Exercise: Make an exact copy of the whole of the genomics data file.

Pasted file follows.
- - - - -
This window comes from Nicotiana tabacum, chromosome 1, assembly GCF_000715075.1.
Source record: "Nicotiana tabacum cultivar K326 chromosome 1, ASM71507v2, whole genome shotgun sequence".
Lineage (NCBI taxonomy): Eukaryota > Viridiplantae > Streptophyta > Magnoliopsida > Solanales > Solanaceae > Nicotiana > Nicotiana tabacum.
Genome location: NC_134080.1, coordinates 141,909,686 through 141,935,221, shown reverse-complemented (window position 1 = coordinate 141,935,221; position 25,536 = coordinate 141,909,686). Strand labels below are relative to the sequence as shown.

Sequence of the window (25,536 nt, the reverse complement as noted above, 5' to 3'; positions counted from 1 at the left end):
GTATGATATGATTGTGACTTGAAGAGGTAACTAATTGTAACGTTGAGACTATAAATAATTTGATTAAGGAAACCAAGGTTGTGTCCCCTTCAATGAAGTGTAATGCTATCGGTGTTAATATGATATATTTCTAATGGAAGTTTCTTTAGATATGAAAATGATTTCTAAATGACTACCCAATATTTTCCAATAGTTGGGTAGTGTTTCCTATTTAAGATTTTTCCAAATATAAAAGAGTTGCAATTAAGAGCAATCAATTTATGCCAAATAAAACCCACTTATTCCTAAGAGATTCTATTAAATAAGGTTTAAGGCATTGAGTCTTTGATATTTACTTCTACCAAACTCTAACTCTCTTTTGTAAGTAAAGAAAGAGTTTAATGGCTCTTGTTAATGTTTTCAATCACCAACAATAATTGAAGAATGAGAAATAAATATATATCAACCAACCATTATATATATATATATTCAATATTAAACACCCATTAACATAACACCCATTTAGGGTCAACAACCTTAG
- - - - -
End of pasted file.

This window comes from Nicotiana tabacum, chromosome 1, assembly GCF_000715075.1.
Source record: "Nicotiana tabacum cultivar K326 chromosome 1, ASM71507v2, whole genome shotgun sequence".
Lineage (NCBI taxonomy): Eukaryota > Viridiplantae > Streptophyta > Magnoliopsida > Solanales > Solanaceae > Nicotiana > Nicotiana tabacum.
Genome location: NC_134080.1, coordinates 141,909,686 through 141,935,221, shown reverse-complemented (window position 1 = coordinate 141,935,221; position 25,536 = coordinate 141,909,686). Strand labels below are relative to the sequence as shown.

Sequence of the window (25,536 nt, the reverse complement as noted above, 5' to 3'; positions counted from 1 at the left end):
GTATGATATGATTGTGACTTGAAGAGGTAACTAATTGTAACGTTGAGACTATAAATAATTTGATTAAGGAAACCAAGGTTGTGTCCCCTTCAATGAAGTGTAATGCTATCGGTGTTAATATGATATATTTCTAATGGAAGTTTCTTTAGATATGAAAATGATTTCTAAATGACTACCCAATATTTTCCAATAGTTGGGTAGTGTTTCCTATTTAAGATTTTTCCAAATATAAAAGAGTTGCAATTAAGAGCAATCAATTTATGCCAAATAAAACCCACTTATTCCTAAGAGATTCTATTAAATAAGGTTTAAGGCATTGAGTCTTTGATATTTACTTCTACCAAACTCTAACTCTCTTTTGTAAGTAAAGAAAGAGTTTAATGGCTCTTGTTAATGTTTTCAATCACCAACAATAATTGAAGAATGAGAAATAAATATATATCAACCAACCATTATATATATATATATTCAATATTAAACACCCATTAACATAACACCCATTTAGGGTCAACAACCTTAG